By Amy Silverman
By Olivia LaVecchia
By Monica Alonzo and Stephen Lemons
By Chris Parker
By Michael Lacey
By Weston Phippen
It was a long week for Kim Zilisch. The Motorola accountant had spent three grueling days taking tests at the Phoenix Civic Plaza for her CPA license. On Friday night, she finally got to relax. Her fiancé, Jeff Rosinski, picked her up downtown and drove her to the inaugural concert at Blockbuster Desert Sky Pavilion.
Zilisch, 23, was excited. Tall, lanky Rosinski, 27, was so sweet: He had surprised her with tickets to the Billy Joel show. She loved the "Piano Man" and looked forward to a night out with her fiancé after the grind of her exams.
Following a memorable, unseasonably warm evening under the stars, Rosinski and Zilisch headed back to Mesa. Content and exhausted, Zilisch dozed off while Rosinski drove.
It was a merciful slumber.
When she awoke two days later in a hospital bed, her body ached. One of her fingers wouldn't move. She couldn't open her left eye. When she asked about Rosinski, a hospital staffer told her he was dead.
After exiting at the Price Road off ramp from the Superstition Freeway, Rosinski's car had been demolished by a teenage drag-racer who had sped through two red lights before T-boning the driver's side of the Pontiac Grand Am. The violent crash peeled off the roof of Rosinski's car like a lid on a can of tuna. The dashboard disintegrated, the console rammed into Zilisch's left leg and the right side of her head was slammed against the passenger window.
Rosinski was killed instantly. Zilisch, unconscious, had to be cut out of the car.
A decade after the accident, most of Zilisch's wounds have healed. She has regained the use of her finger. Indentations on her left thigh are concealed by her clothing. Her eye, which remained shut for nearly a year, is open. But the lid droops slightly and the pupil is permanently dilated and fixed. When Zilisch looks straight ahead, she can see fine (and she looks okay to an observer), but if she tries to glance in any direction, that left eye doesn't move and she sees double images.
Zilisch has rebuilt her life. She left Motorola because Rosinski had worked there, too; it was too painful to stay. She went to graduate school for an advanced degree and is now in a new job.
Resuming her social life was more difficult. Her eye injury made her feel ugly, she says. And because her double vision -- and memories of Rosinski -- kept her from participating in what used to be their favorite sports, she gained weight. That just added to her low self-esteem, she says.
She was "a downer" to be around, depressed and prone to crying. Pretty soon friends stopped including her in their social events.
Going to school again introduced her to new people, but she felt guilty dating other men. Zilisch says it was four years after the accident before she was again able to enter into a relationship.
Today, she is seriously involved with a new man.
Recounting the horrific events of November 9, 1990, Zilisch maintains her composure. It was, she notes, a long time ago.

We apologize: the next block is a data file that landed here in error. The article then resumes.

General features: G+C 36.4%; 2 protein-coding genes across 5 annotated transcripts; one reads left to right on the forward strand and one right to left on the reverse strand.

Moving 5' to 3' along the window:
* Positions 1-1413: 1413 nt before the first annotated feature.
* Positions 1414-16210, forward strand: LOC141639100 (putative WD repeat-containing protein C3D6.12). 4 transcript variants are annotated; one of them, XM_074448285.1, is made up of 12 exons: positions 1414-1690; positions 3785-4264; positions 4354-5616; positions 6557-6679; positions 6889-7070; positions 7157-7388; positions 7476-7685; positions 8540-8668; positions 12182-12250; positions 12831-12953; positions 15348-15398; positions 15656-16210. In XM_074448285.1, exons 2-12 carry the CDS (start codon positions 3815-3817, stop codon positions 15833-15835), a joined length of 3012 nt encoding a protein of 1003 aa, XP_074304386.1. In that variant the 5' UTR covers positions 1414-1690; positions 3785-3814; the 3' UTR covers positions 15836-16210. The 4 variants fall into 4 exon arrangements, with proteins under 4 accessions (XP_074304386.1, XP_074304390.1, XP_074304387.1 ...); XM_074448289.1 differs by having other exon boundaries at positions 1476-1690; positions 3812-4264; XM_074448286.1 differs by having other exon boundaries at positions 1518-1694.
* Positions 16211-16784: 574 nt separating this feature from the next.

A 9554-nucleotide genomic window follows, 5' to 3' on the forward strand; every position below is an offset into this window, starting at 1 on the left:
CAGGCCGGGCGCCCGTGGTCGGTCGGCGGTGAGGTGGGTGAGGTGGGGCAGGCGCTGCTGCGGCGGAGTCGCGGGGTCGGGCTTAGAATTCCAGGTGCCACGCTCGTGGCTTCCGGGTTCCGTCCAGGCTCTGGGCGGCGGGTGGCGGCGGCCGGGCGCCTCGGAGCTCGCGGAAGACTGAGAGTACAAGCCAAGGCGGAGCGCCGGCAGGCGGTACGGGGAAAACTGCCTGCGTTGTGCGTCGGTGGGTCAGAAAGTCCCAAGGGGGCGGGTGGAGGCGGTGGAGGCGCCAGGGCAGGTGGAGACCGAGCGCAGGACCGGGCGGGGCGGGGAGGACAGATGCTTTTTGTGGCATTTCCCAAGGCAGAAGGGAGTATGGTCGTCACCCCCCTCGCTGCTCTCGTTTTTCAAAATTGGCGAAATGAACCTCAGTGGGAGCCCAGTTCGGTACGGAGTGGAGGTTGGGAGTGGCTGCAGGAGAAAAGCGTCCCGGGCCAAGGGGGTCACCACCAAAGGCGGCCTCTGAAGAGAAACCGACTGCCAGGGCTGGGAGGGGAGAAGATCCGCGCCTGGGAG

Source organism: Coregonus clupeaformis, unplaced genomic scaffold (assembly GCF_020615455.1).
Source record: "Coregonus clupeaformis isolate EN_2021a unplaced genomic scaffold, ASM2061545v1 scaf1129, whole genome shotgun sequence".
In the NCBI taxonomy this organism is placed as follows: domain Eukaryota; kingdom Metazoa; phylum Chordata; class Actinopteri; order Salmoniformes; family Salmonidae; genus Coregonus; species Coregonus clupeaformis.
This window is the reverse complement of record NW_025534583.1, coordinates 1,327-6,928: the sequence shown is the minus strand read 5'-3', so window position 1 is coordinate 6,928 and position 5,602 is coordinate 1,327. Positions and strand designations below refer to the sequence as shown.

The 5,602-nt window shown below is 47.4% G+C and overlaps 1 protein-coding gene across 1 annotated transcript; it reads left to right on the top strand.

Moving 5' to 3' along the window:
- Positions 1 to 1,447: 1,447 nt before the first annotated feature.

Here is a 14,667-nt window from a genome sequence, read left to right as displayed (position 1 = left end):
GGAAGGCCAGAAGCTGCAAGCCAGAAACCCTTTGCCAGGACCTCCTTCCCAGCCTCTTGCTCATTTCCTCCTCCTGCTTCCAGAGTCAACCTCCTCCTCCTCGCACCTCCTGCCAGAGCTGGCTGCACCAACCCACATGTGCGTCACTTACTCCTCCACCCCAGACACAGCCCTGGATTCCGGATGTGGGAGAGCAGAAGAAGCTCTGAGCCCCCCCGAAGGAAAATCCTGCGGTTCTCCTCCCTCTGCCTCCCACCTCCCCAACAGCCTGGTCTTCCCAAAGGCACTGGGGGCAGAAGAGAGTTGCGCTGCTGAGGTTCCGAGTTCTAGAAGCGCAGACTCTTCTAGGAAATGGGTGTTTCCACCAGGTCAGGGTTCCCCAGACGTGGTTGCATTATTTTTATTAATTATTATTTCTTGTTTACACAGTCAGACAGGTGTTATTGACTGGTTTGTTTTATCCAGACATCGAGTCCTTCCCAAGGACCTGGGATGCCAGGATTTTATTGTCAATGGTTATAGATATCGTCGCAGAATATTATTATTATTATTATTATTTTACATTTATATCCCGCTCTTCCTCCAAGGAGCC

Only once do her eyes well up. The tears come not when she tells about the loss of her fiancé or the brutality of the accident. No, her voice only catches when she recounts what happened afterward, when she had to fight her own insurance company -- State Farm Mutual Automobile Insurance Co. -- to give her the underinsured motorist coverage she had purchased.
She tells of being subjected to interview after interview as new claims investigators were assigned to her case and having to visit five doctors for examinations of her eye. State Farm refused to accept the fact that her disfiguring eye injury was indeed permanent. She says the physician State Farm sent her to yanked her face from side to side to gauge the lack of movement in her rigid orb. Recounting this episode, Zilisch almost cries. Then she regains her composure.
"I just wanted the money, the coverage, that I had paid for," she says. "There's nothing wrong with that."
What was wrong, according to a Maricopa County Superior Court jury that eventually awarded her $1 million, was how State Farm treated Zilisch. The Arizona Court of Appeals as well as the state Supreme Court agreed.
The state's highest court noted in its March ruling that there was evidence that State Farm had purposely dragged out Zilisch's case, ignored repeated opinions that her injury was permanent, and acted according to its "deliberate practice of underpaying claims nationwide."
A six-month New Times examination of Arizona cases involving State Farm, as well as an Internet-assisted search of court records of similar cases in other states, supports the conclusion that the treatment Kim Zilisch received from her own insurance company was no accident. In numerous courtrooms around the country and in state investigations, a pattern has emerged showing that State Farm -- the industry giant that insures one in every five vehicles on the road and one in four homes -- employs company policies aimed specifically at screwing its own policyholders for the sake of higher profits.